This week saw the final game played of a three-game series between the Maroons, representing Queensland, and the Blues, representing New South Wales. Whilst the 'footy' series finals are fairly recent, having only started back in the 1980s, the series is rapidly becoming the premier sporting contest in this part of the southern hemisphere, arguably bigger in scale than the competitions offered by the rival codes of Australian Rules Football (AFL) and Rugby Union, and second only to the National Rugby League (NRL)'s Grand Final, which falls later in the rugby league calendar and attracts television audiences in the tens of millions.
Yet it is Origin which signifies sport's greatest rivalry between the two proud and fanatical neighbouring Australian states, in a time when the international game is losing support and Australian sports teams are clamouring to make their code more exciting and interesting than their rivals. The two Origin teams are comprised of players selected to play for the state in which they played their first senior rugby league match, hence the name 'state of origin'. With the nation's greatest stars in rugby league lining up to play for the two teams, this footy battle of almost epic proportions ignites a diehard passion in a large proportion of the Australian population as three days of team loyalty and rugby fanaticism is celebrated over the course of as many weeks.
If you'd arrived in Australia in only the past few years, you'd be forgiven for thinking that this is a one-sided sport, given that Queensland has won the series every year since 2006. In fact, I've not seen a Blues victory in all my short expat life in Sydney yet, with the arrival of each annual series, the population of New South Wales gets behind their boys in the faint hope of defeating the invincible Maroons (known in Australia as the Mar-owns).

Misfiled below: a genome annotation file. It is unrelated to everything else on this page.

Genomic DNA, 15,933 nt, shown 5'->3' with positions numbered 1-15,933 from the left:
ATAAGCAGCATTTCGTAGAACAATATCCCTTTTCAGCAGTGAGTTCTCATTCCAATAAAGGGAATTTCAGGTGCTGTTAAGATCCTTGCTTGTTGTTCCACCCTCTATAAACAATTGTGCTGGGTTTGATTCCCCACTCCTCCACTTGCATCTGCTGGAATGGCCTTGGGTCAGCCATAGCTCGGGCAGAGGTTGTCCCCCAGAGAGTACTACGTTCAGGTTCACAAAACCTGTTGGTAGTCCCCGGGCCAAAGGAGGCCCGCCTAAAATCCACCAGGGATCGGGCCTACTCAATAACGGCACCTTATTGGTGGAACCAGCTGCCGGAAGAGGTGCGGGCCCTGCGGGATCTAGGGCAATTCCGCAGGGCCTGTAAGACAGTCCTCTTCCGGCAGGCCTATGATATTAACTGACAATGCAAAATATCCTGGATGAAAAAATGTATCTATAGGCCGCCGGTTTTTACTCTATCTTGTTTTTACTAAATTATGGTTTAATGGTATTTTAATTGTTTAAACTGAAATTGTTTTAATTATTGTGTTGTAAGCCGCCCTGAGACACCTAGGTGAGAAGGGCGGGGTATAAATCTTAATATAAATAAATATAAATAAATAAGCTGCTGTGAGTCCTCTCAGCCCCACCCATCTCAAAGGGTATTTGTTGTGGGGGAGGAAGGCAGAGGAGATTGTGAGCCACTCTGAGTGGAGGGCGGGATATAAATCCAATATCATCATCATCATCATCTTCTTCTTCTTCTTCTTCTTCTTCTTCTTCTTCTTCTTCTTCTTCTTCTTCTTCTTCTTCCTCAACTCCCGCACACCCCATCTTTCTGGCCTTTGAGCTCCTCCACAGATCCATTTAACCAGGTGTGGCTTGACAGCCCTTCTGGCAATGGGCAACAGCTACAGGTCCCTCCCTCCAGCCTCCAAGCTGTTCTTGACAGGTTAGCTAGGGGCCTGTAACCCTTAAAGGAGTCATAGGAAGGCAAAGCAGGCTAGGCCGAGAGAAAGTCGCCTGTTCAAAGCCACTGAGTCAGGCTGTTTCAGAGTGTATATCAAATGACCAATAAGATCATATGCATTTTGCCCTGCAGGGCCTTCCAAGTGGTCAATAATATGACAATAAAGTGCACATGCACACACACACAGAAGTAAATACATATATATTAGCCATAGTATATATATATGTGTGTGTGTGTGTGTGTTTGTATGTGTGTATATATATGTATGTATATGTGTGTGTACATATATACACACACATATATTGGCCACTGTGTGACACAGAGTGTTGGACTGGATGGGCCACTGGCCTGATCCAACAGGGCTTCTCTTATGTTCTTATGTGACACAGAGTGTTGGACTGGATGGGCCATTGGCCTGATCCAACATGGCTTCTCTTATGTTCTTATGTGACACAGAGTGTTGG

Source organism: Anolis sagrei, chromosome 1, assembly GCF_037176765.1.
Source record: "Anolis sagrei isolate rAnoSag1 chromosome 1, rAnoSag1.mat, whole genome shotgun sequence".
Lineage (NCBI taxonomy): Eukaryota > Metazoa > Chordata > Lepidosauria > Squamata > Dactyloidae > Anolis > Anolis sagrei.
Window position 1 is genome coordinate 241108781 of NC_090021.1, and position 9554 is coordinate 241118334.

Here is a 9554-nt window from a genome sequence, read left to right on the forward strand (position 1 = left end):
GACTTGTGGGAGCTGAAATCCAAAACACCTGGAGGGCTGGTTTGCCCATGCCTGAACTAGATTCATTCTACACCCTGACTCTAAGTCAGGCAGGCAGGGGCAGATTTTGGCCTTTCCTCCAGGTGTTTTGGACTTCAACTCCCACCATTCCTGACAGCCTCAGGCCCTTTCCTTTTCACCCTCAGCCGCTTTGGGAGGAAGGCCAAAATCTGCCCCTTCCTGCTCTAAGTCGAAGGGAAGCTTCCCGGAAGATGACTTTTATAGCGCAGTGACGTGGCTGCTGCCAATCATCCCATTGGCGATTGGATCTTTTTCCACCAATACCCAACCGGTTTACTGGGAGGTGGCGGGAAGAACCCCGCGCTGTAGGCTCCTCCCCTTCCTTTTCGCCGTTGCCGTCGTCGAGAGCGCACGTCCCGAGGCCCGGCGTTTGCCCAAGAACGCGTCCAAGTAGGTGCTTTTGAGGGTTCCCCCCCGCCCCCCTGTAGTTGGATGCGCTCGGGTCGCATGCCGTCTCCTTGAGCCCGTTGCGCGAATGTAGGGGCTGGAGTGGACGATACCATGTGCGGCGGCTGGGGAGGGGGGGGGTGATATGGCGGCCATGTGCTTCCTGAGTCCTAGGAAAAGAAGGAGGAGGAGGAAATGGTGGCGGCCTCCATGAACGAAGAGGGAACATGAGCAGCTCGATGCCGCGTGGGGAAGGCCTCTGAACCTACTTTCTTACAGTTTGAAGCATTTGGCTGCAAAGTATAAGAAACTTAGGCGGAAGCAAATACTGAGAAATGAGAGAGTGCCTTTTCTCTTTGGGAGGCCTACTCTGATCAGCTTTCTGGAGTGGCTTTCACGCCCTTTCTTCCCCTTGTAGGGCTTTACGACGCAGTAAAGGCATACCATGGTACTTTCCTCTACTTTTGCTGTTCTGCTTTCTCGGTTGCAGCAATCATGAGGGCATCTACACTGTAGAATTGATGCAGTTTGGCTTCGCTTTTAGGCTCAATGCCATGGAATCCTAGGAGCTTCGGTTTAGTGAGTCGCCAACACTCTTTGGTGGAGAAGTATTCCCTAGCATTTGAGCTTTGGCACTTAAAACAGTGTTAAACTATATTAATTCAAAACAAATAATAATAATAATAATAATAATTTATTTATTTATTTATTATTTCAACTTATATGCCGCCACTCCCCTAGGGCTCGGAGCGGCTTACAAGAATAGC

Maroons Captain Darren Lockyer in the midst of the action.
Origin has come to be seen as a chance for Queenslanders to get their own back on an arrogant and undeserving Sydney-dominated league whilst, for New South Welshmen, Origin is a chance to settle old scores and prove former glory and dominance over its rowdy, unkempt neighbours from the north. Which ever way you frame it, Origin is a uniquely Australian tournament with one of sport's greatest rivalries doing battle in an arena that gets bigger and better as each year passes.
Although Origin 2011 ended predictably with Queensland taking the series 2-1, there was at least some future glimmer of hope for New South Wales with the knowledge that the Maroon's all-conquering hero of a captain, Darren Lockyer, is retiring from the contest after six straight wins. However, the Sydney Morning Herald reported this week that the appointment of his successor, Cooper Cronk, another impressive rugby league star, will simply allow what is a formidable line-up in the regular NRL competition to combine again, but this time in Origin 2012.
Most importantly, was I found to be celebrating the final game of the series in a crowded pub or gathered round a friend's 42 inch LCD TV. Unfortunately not. Instead, I chose to spend the early part of the game training with my Warrior troupe, the twenty or more of us decked out in varying colours of maroon or blue as we shuttle ran, flipped heavy tyres, and pumped endless, weighty iron.
And with no less intensity than any Origin game, I'll have you know.
What would be the equivalent of an Origin Series where you are? And, if you're in Australia, are you a maroon or a blue?
Am I a blue or a maroon?